The Journal of mHealth Vol 1 Issue 3 (June 2014) - Page 27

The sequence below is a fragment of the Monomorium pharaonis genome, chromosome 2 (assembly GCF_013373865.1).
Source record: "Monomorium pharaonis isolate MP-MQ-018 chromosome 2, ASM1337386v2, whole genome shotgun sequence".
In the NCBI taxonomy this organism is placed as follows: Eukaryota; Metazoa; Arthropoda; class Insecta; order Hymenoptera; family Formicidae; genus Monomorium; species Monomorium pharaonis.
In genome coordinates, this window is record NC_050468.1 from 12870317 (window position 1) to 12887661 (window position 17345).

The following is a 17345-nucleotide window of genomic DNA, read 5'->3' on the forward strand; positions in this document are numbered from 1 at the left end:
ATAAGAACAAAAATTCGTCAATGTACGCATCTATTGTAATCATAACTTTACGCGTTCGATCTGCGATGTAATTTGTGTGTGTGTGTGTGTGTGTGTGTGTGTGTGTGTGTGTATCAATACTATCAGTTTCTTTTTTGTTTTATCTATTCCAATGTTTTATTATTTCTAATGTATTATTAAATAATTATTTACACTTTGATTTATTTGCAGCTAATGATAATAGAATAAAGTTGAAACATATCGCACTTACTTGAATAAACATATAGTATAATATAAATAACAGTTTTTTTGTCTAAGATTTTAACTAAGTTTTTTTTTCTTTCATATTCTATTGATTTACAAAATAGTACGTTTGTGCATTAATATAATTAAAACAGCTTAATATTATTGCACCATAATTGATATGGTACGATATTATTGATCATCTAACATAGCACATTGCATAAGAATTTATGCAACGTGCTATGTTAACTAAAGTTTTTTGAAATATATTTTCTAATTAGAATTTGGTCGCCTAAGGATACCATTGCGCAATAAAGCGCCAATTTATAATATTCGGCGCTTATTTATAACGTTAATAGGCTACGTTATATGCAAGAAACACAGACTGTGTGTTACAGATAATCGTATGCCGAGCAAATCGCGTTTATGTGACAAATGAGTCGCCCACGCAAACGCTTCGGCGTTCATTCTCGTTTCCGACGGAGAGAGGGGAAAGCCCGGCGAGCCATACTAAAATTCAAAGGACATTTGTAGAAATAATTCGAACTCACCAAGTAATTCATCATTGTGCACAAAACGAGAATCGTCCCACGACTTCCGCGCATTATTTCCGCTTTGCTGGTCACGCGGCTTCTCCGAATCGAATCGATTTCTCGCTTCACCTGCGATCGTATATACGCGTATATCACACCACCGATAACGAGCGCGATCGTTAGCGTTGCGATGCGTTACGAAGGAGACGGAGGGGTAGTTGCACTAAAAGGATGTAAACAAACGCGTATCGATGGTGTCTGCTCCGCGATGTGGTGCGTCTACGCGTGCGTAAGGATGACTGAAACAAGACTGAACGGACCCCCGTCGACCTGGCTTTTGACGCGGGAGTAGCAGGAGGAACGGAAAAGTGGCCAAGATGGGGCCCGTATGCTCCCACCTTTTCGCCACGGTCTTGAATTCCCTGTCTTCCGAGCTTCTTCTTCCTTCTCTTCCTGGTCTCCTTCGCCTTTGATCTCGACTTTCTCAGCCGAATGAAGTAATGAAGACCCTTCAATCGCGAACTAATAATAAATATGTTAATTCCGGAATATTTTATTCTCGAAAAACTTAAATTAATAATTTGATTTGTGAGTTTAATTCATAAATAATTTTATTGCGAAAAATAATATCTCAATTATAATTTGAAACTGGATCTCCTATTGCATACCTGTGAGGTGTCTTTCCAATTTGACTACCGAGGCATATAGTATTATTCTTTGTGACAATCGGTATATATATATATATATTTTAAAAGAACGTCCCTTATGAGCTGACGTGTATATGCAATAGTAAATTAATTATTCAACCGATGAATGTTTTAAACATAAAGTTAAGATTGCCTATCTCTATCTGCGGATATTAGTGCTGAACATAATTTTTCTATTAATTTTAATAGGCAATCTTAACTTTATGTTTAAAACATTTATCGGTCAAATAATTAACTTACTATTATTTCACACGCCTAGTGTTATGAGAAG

The Value of Video in Modern Health and Social Care Solutions need to be able to talk to one another, system-to-system”. Changing the culture of care provision A long term proponent of digital and mobile health solutions, Dr Ali has spent nearly a decade advocating the need for institutional change in order to encourage the greater adoption and widescale deployment of digital and mobile health systems. He believes that there are a variety of barriers influencing the wider adoption of these technologies in the UK, but also that we are finally approaching a tipping point whereby the wider medical industry is beginning to understand that change must happen and that digital connected solutions are a critical component in this equation for change. “In terms of where the push or pull for greater use of digital and mobile health solutions is coming from, it is not from one individual source, but instead we are beginning to see a multi-faceted push towards the wider adoption of these solutions. This is coming from: Demand from patients – for these types of services; from industry providers; from doctors and care providers; and from government policy” states Dr Ali. Technology in the health sector can often be contentious, as it is perceived differently by various stakeholders. Developers and manufacturers of healthcare technology often view the solutions that they develop from a technical perspective that doesn't always translate into clinical benefit. One of the reasons for this is that technology is often grouped within the context of IT, something requiring extra training or knowledge aquisition in order to be used effectively. Because of this it is often viewed as a hindrance to care provision rather than as an enabler. Providers must therefore demonstrate the clinical compatibility of their solutions in order for them to be more widely accepted. ‘v-connect’ recognised the need to clearly define their product within a clinical context, and have taken significant steps to undertake 'cultural shift' within the way that they, as technologists, communicate the potential for their integrated video solution to healthcare professionals. Cultural change is a major obstacle and one which cannot be changed quickly or without full cooperation between all parts of the care-supply continuum. Resistance to change comes from the uncertainty that these solutions can have upon working practices, the impact on workloads, and the changes to the care provider - patient relationship are all concerns that need to be addressed in order to encourage clinicians and care commissioners to adopt digital health into primary methods of working. Resistance from staff was initially an issue for Sandwell Council. This reticence, however, was very quickly overcome when staff realised the capabilities of the technology to support and empower care recipients in new ways, which freed up human resources for more serious or difficult cases. Airedale NHS Trust also witnessed similar early sceptism from staff, particularly among clinicians, in relation to data security and compliance. Rebecca Malin from the Trust states that, “Once we had demonstrated to clinicians that we had implemented effective rules of governance, security and encryption, then the concerns were quickly overcome. Clinicians quickly recognised that these type of solutions deliver positive outcomes to their patients, and therefore represent an effective method of administering care. “Interestingly there was little or no reluctance from patients in terms of security, and in fact the adoption among patients has been extremely straight-forward.” “We did have initial concerns that by offering 24/7 access to care providers, that we would be flooded with incoming requests, which is why we started the service small. However, this has not been the case at all, instead patients seem content with the knowledge that the access is there should they need it”. Upstream cultural change in organisations is more problematic. The methods in place to commission services, and the tariff structures necessary to fiance them, are often poorly designed to cope with the commissioning of digital and technological solutions. In fact the way in which the current system operates in the UK, means that NHS managers are often Continued on page 26 The Journal of mHealth 25